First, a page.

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Found 6 results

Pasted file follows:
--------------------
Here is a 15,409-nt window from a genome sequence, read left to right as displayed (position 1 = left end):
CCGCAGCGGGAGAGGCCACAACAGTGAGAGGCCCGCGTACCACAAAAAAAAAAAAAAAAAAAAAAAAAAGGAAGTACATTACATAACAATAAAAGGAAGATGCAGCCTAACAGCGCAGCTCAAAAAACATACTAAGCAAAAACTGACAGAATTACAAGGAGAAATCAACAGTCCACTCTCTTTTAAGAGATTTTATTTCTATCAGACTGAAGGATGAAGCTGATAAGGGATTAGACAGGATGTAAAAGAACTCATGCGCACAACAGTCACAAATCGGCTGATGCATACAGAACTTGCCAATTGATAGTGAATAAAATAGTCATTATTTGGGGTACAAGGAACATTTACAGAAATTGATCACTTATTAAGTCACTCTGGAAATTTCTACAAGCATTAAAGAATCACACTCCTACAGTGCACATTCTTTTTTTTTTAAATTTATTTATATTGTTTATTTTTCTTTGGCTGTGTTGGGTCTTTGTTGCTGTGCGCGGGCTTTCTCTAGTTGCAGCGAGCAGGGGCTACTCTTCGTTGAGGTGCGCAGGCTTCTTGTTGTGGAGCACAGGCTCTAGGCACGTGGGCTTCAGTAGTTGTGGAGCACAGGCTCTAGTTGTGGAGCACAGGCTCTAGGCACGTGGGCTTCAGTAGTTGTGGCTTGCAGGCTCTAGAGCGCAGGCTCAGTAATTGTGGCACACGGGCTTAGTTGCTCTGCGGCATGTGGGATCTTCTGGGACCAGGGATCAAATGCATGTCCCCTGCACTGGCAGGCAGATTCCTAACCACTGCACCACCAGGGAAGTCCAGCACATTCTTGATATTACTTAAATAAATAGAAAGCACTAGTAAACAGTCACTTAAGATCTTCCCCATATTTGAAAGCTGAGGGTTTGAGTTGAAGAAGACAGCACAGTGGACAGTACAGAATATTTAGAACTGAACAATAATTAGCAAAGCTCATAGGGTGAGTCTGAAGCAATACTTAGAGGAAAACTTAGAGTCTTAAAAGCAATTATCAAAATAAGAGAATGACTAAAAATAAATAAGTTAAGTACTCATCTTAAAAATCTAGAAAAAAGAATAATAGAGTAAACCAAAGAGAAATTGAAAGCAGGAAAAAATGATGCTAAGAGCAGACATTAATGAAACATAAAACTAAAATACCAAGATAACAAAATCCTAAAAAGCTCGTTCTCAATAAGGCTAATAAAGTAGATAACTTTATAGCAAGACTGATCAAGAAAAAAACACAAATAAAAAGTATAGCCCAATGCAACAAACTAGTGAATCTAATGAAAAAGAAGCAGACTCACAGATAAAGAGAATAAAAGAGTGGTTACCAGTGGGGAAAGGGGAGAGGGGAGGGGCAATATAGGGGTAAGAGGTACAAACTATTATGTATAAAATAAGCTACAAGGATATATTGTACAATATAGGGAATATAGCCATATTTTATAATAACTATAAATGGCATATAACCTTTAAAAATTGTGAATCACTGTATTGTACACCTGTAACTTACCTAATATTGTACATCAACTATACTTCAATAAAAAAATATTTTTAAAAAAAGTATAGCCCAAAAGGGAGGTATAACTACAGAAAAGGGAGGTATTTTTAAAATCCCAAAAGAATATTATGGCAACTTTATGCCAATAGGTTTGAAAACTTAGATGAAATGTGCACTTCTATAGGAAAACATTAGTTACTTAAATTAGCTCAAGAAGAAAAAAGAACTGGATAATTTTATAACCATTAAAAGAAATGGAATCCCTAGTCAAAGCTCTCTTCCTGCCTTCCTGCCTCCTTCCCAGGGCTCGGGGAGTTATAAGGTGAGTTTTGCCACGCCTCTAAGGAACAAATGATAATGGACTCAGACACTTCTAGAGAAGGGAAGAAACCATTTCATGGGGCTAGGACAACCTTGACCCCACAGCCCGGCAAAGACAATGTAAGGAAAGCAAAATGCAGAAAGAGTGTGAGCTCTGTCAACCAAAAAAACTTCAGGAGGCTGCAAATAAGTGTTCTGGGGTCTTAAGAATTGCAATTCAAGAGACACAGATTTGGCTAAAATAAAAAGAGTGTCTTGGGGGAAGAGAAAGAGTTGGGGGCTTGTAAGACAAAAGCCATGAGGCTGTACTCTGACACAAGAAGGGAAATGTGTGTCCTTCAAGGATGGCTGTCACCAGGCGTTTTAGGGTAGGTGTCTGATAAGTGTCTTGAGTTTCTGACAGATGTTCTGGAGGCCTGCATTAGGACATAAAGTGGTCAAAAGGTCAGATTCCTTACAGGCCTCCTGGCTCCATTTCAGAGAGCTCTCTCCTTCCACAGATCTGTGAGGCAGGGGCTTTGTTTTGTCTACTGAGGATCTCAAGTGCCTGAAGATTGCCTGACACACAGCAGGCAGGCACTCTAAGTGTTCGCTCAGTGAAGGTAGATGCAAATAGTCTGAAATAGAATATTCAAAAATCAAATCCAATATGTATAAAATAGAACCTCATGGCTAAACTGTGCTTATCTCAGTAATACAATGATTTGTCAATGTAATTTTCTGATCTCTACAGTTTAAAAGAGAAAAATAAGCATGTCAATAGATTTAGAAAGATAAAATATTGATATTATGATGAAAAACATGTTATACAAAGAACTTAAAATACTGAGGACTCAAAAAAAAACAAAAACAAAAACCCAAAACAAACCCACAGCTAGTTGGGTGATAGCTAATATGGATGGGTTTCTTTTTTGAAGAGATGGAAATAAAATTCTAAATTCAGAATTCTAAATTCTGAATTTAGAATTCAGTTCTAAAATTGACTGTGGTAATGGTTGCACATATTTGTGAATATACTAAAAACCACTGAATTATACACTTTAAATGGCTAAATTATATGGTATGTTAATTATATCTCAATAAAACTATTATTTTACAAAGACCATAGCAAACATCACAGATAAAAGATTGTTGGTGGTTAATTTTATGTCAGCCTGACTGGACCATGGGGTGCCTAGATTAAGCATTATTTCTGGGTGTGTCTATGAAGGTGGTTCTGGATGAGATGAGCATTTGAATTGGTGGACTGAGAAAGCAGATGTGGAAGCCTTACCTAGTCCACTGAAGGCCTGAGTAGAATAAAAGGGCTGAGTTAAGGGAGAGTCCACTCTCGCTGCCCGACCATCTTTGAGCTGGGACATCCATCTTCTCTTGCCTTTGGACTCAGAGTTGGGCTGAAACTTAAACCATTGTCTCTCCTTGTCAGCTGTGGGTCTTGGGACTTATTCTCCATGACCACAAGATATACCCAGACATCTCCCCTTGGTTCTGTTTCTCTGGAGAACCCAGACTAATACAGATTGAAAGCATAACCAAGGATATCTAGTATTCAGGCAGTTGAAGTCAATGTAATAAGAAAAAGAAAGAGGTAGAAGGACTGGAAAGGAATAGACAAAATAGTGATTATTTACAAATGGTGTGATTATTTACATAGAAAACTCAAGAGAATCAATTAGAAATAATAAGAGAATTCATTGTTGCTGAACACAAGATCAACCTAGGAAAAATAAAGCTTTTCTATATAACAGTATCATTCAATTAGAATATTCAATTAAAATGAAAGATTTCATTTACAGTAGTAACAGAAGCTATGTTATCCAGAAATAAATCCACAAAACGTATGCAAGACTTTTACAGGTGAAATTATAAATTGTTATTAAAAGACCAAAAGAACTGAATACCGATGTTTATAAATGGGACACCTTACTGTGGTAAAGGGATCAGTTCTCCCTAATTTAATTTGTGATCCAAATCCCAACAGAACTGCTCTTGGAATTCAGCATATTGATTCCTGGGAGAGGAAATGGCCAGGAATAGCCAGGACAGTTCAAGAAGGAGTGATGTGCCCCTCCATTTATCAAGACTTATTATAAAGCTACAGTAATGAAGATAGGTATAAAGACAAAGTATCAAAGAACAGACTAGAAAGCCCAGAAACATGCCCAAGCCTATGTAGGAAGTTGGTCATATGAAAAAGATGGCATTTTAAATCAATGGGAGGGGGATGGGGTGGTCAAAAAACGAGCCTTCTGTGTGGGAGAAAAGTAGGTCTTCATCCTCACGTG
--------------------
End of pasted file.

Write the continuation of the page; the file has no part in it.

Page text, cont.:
1. When Toyota introduced the last-generation Avalon for the 2014 model year, I was shocked by how Toyota had built the better Lexus ES. On the surface, this seems a bit crazy. But Toyota had put a lot of effort into shedding the image of Avalon of an old person’s car by bringing a modern and sleek look; luxurious interior, and a balance between a relaxing ride and sporty dynamics. This became more apparent when compared to the ES launched a couple of years earlier, looking very dated in terms of looks and driving like a cream puff. The times are a changing and the two brands have launched new versions of their respective sedans within the past year. I find myself wondering if Toyota still builds the better Lexus or if the ES has finally stepped up and can give the Avalon a real challenge. Exterior Toyota stuck with the shape of the previous Avalon but gave it some refinement. The low roofline and sloping rear glass shape are paired with more aggressive rear end featuring a full-length taillight. Where the new design falls apart is in the front. Toyota must have taken some of the pages out of Lexus’ design book on grille design as the Avalon has a massive grille. Lower trim models make do with black slats for the insert, but my Hybrid Limited tester features chrome slats that make it more polarizing. I understand Toyota wants to give the Avalon a bit more presence on the road, but this new grille design is a bit much. The ES 350 is a different story as Lexus’ designers pulled off an extensive transformation. Wearing a toned-down version of the brand’s current design language, the new ES has an overall look of something formidable and elegant. The spindle grille is front and center, but Lexus has made it slightly smaller to have fit in with the flowing lines. Other design traits include a sloping roofline and shortened rear deck. Interior Like the exterior, the ES’ interior is completely unrecognizable from the outgoing model. Gone are the cheap feeling and mismatch plastics. In their places is a combination of leather, soft-touch plastics, and wood trim that brings forth a sense of premium uniformity. Ergonomics are also top of the class with such touches as control knobs sitting on either side of the instrument panel, and controls for the climate and audio being in easy reach for driver and passenger. Those sitting in the front are treated to leather-covered seats that provide an excellent balance between support and coddle. Those sitting in the back seat might complain about the low position, but will like the ample amount of head and legroom. Stepping inside the Avalon Hybrid, Toyota has given it a major makeover. Gone is the flowing and rounded center stack with capacitive touch controls. Instead, the Avalon uses a narrower and blocky center stack with actual buttons. I’m sad to see the touch controls go away as I found them to be quite responsive. Toyota likely dropped them as buyers complained there was no feedback - a click sound or pulsation - to whoever was using it. Other changes include a slim chrome bar running along the dash vents and more color choices. Finding a comfortable position in the Avalon was no problem due to the numerous amount of power adjustments available on the Limited. Like the ES, the Avalon’s seats strike the balance of comfort and support just right. In the back, there is an abundance of legroom that allows passengers to stretch out. Headroom is fine for most adults. Infotainment Toyota has installed the latest version of Entune for the 2019 Avalon. While looking somewhat dated with a muted color palette and dull screen, Entune retains its ease of use. The menus with large touchscreen buttons make it very easy to move around the system, along with clearly marked buttons and knobs sitting on either side. Toyota has also got with times and made the Avalon the first model to feature CarPlay integration. Those wanting Android Auto will need to wait until 2020. If there is an Achilles heel to the ES 350, that would be Lexus’ Remote Touch. I have written numerously about how using this system is not only a pain, but very distracting when driving. Take for example changing an XMSirius station. Look at the screen to see where the cursor is. Use the touchpad to move the cursor to the station you want, making sure to keep an eye on the screen. Press down on the touchpad to make the selection, hoping you’re finger doesn’t slip and causes something else to happen. This whole routine plays out time and time again whenever you want to do something. Even Apple CarPlay which was introduced for 2019 is a pain to use with Remote Touch. There is salvation on the horizon. Earlier this year, Lexus unveiled an updated RX crossover with a touchscreen for the infotainment system. The automaker said that it will be available on other models in the coming years. Here’s to hoping the ES is one of the first recipients. Performance Both vehicles come with the choice of either a 3.5L V6 or hybrid system using a 2.5L four-cylinder. An eight-speed automatic is teamed with the V6. The hybrid uses a CVT. The 3.5 V6 has been given a bit more power for 2019, now producing 302 horsepower and 267 pound-feet of torque. This bump makes for a noticeable improvement in overall acceleration, feeling slightly quicker than the last ES 350 I drove. Power builds on a smooth and linear fashion. The engine is also noticeably refined, with barely a rumble coming from underneath the hood. With only a total output of 215 horsepower, the hybrid system in the Toyota Avalon may seem underpowered. This is only an issue when climbing a steep hill or needing to make an immediate pass. Otherwise, the hybrid system provides plenty of oomph for the daily drive. I like how the system seamless transitioned from electric to hybrid power with only a minimal buzz coming from the engine bay. Like other Toyota hybrids, the Avalon Hybrid can travel on electric power alone - albeit a short distance and at speeds below 25 mph. In EPA testing, the ES 350 returns 22 City/33 Highway/26 Combined and the Avalon Hybrid returns 43 City/43 Highway/43 Combined. I clocked averages of 25 in the ES 350 and 40 in the Avalon Hybrid. Ride and Handling Aside from engines, the Avalon Hybrid and ES 350 share another vital component. Under the skin of both models is a version of Toyota New Global Architecture (TGNA) known as GA-K. This variant provides the stiffer structure and lower-center of gravity found on other TGNA models, but allows both Toyota and Lexus to build larger front-wheel drive vehicles. In the Avalon Hybrid, the move to GA-K doesn’t change much. The last-generation model showed that you could have good driving dynamics and retain a mission of comfort. The new model continues that with slightly improved handling and sharper steering response. The ES 350 is a different story. Changing over to GA-K transforms the model from a creampuff on wheels to a luxury sedan with that can take corners without embarrassing itself. Body roll is significantly reduced and the steering responds to inputs without fuss. Neither one of these sedans will challenge the likes of the Germans or the Kia Stinger GT, but they will not fall over and cry uncle when pushed. Ride quality is still one of the impressive points for both models. On some of roughest, pothole-ladened streets that the Metro Detroit has on offer, the Avalon Hybrid and ES 350 made it feel like mere ripples. Not much outside noise comes inside the cabin of either model, making them a perfect place to decompress after a long day. Verdict Let’s begin with the 2020 Avalon Hybrid. This updated sedan didn’t surprise me and that’s fine. Aside from the styling, Toyota made small changes to address certain issues of the previous-generation and build upon its strengths. Getting 40 MPG is still an impressive trait for such a big sedan. With a starting price tag of $35,560 for the gas version and $36,650 for the hybrid, the Avalon is still the one to buy if you want the luxuries of the ES without the luxury tax. The ES 350, on the other hand, is the more impressive of the two. You have to wonder if Lexus was motivated by what Toyota was able to pull off with last-generation Avalon. In a lot of ways, the ES 350 looks and feels like a proper luxury car. Add in a new platform that doesn’t make you feel like you’re going to tip over and Lexus is very close to that idea of “Experience Amazing”. The only fault is Remote Touch which sours many of the dramatic improvements. If Lexus can get that new touchscreen into the ES ASAP, I would gladly give it my “Most Improved Car of the Year” award. How I would configure a 2019 Lexus ES 350 or Toyota Avalon Hybrid Starting with the ES 350, I would skip the base model and go with the Luxury trim. This adds such items as leather upholstery, heated and ventilated seats, and ambient lighting. On top of this, I would add Blind Spot Monitoring package and a power rear sunshade. With destination, I'm out the door with a final price of $45,540. For the Avalon Hybrid, I would pick the XSE. This is positioned as the sporty model with various exterior treatments including a mesh insert for the grille. Other standard equipment includes a moonroof, leatherette and suede upholstery, and wireless phone charging. The only two options I would tick are the Ruby Flare Pearl paint and 14-Speaker JBL Audio System. Add destination and the final price comes to $41,480. Alternatives Genesis G80: A perennial favorite, the G80 slots between the Avalon Hybrid and ES 350 in terms of price - $41,750. It comes showered with loads of standard equipment and an excellent engine lineup. It cannot match the ES and Avalon in terms of interior design, but provides a more modern and easier to understand infotainment system. Ride quality is similar in all three vehicles, but the ES and Avalon have a slight edge in handling. Disclaimer: Toyota Provided the vehicles, Insurance, and One Tank of Gas Year: 2019 Make: Lexus Model: ES 350 Trim: Luxury Engine: 3.5L DOHC 24-Valve with Dual VVT-i V6 Driveline: Front-Wheel Drive, Eight-Speed Automatic Horsepower @ RPM: 302 @ 6,600 Torque @ RPM: 267 @ 4,700 Fuel Economy: City/Highway/Combined - 22/33/26 Curb Weight: 3,649 lbs Location of Manufacture: Georgetown, Kentucky Base Price: $42,755 As Tested Price: $45,955 (Includes $1,025 Destination Charge)* Options: Blind Spot Monitor with Rear Cross-Traffic Alert, Intuitive Parking Assist with Auto Braking - $1,065.00 18-Inch Split Five-Spoke Alloy Noise Reduction Wheels - $950.00 Wood and Leather Trimmed Steering Wheel - $300.00 Power Rear Sunshade - $210.00 *No window sticker was provided for the ES 350. This is me taking a guess as to final price and options. Year: 2019 Make: Toyota Model: Avalon Hybrid Trim: Limited Engine: 2.5L 16-valve DOHC with Dual VVT-i Four-Cylinder, 650V Electric Motor Driveline: Front-Wheel Drive, CVT Horsepower @ RPM: 176 @ 5,700 (Gas); 118 (88 kW) (Electric); 215 (Total Output) Torque @ RPM: 163 @ 3,600-5,200 (Gas) Fuel Economy: City/Highway/Combined - 43/43/43 Curb Weight: 3,715 lbs Location of Manufacture: Georgetown, Kentucky Base Price: $42,800 As Tested Price: $45,118 (Includes $920.00 Destination Charge) Options: Advanced Safety Package - $1,150.00 Carpet Mat Package - $248.00 View full article